By Emma Okonji
The contribution of the telecommunications sector to Nigeria’s Gross Domestic Product (GDP) doubled in the last eight years, according to data obtained from the website of the Nigerian Communications Commission (NCC).
According to the statistics, telecoms contribution to GDP in 2012 was 7.7 per cent, but the figure doubled to 14.3 per cent as at the second quarter in 2020. This represented a N2.3 trillion growth, whereas the total contribution of Information and Communications Technology (ICT) to GDP, which was put at 17. 5 per cent.
From the inception of telecoms services in 2001 when the Global System for Mobile Communication (GSM) was rolled out, up till 2015, telecoms contribution to GDP was put at $70 billion.
But the Executive Vice Chairman of NCC, Prof. Umar Garba Danbatta, in a recent interview with THISDAY, said figure had gone beyond $70 billion in 2020, given the continuous growth rate of telecoms operations in the country.
According to the statistics, telecoms contribution to GDP had maintained a steady growth rate between 2012 and 2020, excerpt for 2013, when there was a slight drop in the contribution, compared to the contribution in 2012.
The statistics showed that in 2012, telecoms contribution to GDP was 7.7 per cent and in 2013, the contribution dropped slightly to 7.4 per cent, but it picked up again in 2014, contributing 7.6 per cent to GDP. In 2015, telecoms contribution to GDP further increased to 8.5 per cent and it had another increase in 2016, contributing 9.13 per cent. In 2017, it contributed 8.7 per cent to GDP and in 2018, telecoms contribution to GDP grew to 9.9 per cent.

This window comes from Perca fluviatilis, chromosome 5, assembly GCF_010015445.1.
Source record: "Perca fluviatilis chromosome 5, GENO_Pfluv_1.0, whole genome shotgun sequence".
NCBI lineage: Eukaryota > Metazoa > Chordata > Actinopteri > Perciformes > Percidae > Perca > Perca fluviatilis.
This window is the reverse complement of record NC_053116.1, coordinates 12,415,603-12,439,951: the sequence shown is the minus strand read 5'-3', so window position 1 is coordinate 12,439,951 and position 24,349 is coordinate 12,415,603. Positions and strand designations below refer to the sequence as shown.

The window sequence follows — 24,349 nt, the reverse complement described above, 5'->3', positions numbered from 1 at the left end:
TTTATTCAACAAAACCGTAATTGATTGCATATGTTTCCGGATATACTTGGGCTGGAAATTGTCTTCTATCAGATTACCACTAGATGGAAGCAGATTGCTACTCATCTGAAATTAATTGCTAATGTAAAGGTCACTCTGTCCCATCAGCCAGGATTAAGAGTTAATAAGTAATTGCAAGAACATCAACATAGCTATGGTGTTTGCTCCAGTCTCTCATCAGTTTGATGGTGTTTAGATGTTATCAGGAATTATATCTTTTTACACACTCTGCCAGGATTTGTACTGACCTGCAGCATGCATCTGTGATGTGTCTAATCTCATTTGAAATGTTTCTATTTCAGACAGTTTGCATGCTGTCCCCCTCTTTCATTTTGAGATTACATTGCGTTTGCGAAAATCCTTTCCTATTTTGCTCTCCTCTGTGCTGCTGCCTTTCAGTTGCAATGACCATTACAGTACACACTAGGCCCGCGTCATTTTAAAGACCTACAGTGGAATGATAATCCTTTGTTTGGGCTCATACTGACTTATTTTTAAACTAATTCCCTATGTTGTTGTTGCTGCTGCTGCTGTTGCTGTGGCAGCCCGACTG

In 2019, telecoms contribution to GDP grew again to 10.6 per cent and in 2020, as at second quarter, telecoms contribution to GDP, reached 14.3 per cent, representing N2.3 trillion, whereas the entire contribution of ICT to GDP within the same period was 17.5 per cent.
Impressed by the contribution of telecoms to GDP, Danbatta said NCC would continue to rollout initiatives and implement government policies in such a way that the sector would continue to grow the country’s GDP.
Danbatta said the NCC would be unveiling its second Strategic Vision Plan that would guide the activities of the sector for the next five years from 2021 to 2025.
“The Strategic Vision Plan 2 will leverage on the National Broadband Plan, the National Digital Economic Policy (NDEP), and the International Telecommunications Union (ITU) Vision Plan to drive telecoms activities in the next five years, and contribute more to the country’s GDP. These are policy documents expected to drive the sector, and NCC will come up with implementable plans to drive them,” Danbatta said.
He explained that the projection for 2021 would be on capacity building and the unveiling of the second Strategic Vision Plan.
“Government is looking at additional deployment of fibre optic cables in the next four years, in addition to what is currently on ground. The NCC is desirous that telecoms services are pervasive and accessible to all Nigerians, irrespective of their locations, even in remote and isolated communities. We need adequate infrastructure to build on the gains of telecommunications,” Danbatta said.